An Army officer at the local recruiting officer is talking to an 18-year-old, a physically fit high school graduate with good grades and a clean record, who is eager to enlist. But he also uses marijuana. If the recruiting office is in Colorado, where recreational marijuana use is legal but still against federal law, the Army loses a promising recruit.
A team of first-year master of public policy students tackled this policy problem as part of their spring consulting project for their required course, PPS 804. Their client was another Sanford student, Col. David Shafer of the U.S. Army National Guard, who is a Counterterrorism and Public Policy Fellow.
Shafer was also researching the marijuana policy problem as part of his yearlong fellowship. Shafer is the personnel officer for the West Virginia Army National Guard, overseeing human resource management of more than 4,100 soldiers.
While only Colorado and Washington have legalized recreational use of marijuana, 19 have legalized medical marijuana, and the trend is continuing. Five states, including California, will vote on legalization as early as 2016. Marijuana use is also rising among adolescents, the military’s prime applicant pool.
“The military faces a window of vulnerability with fewer eligible recruits because of this policy mismatch, if there is a need to ramp up quickly,” Shafer said.
The MPP team of Thomas Gwilliam, Elizabeth Hirsch, Yixin Jio and Irene Lawrence was put together by Visiting Associate Professor of the Practice Tim Nichols. Gwilliam, an officer in the U.S. Coast Guard who has also dealt with personnel management, had a keen interest in the topic.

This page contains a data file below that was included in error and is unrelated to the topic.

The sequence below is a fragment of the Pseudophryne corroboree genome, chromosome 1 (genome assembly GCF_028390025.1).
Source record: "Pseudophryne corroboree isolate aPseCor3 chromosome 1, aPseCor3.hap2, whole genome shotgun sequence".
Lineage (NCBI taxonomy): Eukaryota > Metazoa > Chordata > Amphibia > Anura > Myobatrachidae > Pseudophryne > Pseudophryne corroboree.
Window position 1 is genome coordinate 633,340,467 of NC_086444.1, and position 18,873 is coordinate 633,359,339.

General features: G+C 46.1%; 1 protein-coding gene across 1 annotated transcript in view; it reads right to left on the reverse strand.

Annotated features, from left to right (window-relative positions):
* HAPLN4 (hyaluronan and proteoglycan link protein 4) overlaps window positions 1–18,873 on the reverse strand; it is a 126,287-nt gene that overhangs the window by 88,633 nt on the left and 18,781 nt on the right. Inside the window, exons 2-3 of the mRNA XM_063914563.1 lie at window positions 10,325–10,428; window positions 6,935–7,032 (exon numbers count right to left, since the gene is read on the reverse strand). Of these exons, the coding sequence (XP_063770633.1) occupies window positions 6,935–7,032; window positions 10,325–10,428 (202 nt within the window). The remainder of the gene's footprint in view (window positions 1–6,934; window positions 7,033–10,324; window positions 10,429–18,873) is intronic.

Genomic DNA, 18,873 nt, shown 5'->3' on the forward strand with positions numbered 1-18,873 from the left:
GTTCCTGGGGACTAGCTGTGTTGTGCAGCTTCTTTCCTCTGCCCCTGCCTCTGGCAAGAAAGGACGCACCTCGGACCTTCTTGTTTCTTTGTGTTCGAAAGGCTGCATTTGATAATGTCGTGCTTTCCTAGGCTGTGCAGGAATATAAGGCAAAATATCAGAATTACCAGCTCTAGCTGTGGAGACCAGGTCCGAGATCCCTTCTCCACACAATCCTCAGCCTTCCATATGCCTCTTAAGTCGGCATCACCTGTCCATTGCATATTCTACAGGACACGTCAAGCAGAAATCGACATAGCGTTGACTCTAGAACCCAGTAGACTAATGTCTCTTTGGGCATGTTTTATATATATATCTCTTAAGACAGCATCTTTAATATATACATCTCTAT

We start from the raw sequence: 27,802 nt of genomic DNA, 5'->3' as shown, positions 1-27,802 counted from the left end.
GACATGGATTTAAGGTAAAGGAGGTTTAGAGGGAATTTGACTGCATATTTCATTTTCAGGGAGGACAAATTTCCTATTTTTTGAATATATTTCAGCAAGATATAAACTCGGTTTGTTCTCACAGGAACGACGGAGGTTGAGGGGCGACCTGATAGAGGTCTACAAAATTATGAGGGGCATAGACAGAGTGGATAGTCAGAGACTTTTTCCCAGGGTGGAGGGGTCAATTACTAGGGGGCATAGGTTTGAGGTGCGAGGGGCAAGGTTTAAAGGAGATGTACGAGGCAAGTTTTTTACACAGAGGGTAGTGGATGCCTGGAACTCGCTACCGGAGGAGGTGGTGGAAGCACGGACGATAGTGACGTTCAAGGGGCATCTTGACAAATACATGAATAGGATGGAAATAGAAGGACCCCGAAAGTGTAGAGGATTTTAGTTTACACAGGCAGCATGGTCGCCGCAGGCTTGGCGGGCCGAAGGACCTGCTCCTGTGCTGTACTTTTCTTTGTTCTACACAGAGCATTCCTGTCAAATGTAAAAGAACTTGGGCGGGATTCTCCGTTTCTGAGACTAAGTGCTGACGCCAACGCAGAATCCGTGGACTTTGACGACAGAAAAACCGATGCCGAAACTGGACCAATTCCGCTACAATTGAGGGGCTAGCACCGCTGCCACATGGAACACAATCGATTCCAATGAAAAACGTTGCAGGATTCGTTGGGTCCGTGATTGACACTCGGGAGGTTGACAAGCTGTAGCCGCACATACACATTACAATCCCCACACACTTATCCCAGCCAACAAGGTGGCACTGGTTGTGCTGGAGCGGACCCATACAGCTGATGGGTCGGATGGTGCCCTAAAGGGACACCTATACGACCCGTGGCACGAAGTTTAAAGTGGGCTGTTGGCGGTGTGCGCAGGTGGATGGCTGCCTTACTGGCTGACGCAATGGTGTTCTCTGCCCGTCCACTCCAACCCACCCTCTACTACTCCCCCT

The MPP team compared marijuana use policies at other government agencies, such as the U.S. Department of State, the CIA, FBI, DEA and at the Los Angeles Police Department. All the agencies had a zero tolerance policy for after joining, but a variety of policies about prior use. Most required drug testing as part of the application process.
“It is such a fast-moving issue, there was really very little research available,” said Hirsch.
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Left to right: Thomas Gwilliam, Elizabeth Hirsch, Yixin Jiao, David Shafer, Irene Lawrence
The military and the DEA excuse only experimental use before joining.
The FBI and the CIA both have “sunset” provisions, which use a time threshold to determine acceptable marijuana use. Even so, the policy of no use in the past three years has caused problems for the FBI’s ability to hire hackers to fight cybercrime. Federal law also restricts agencies from providing security clearances for people who have used controlled substances, including marijuana.
The State Department uses a more flexible, case-by-case policy, which is not feasible for the military because it is time and resource intensive. The LAPD has a “no problematic use” policy, which allows recruiting people whose prior use did not result in any adverse effects, such as failing a drug test, losing a job or being expelled from school, or being diagnosed with a clinical dependency on marijuana.
“We recommended a ‘no problematic use’ policy,” said Hirsch. This approach allows flexibility without requiring additional resources and still filters out candidates with dependency issues.
“I had completed most of my research before the MPP team started, so I was interested in having an analysis of the problem from a different angle,” said Shafer. “I was pleased that the team arrived at a similar conclusion to mine.” said Shafer
In his final presentation, Shafer recommended guidelines of no use for six months prior to enlistment and no dependency issues, but no change to post-enlistment policy and no waivers for other drugs.
One issue the MPP team raised that Shafer hadn’t considered was how legalization would impact equal representation in enrollment from across the nation and population.
He compared the marijuana policy situation with the evolution to the inclusion of gay members in the military. American society changed in its acceptance and legal treatment of LGBT people.
“The military has to change to keep up,” he said.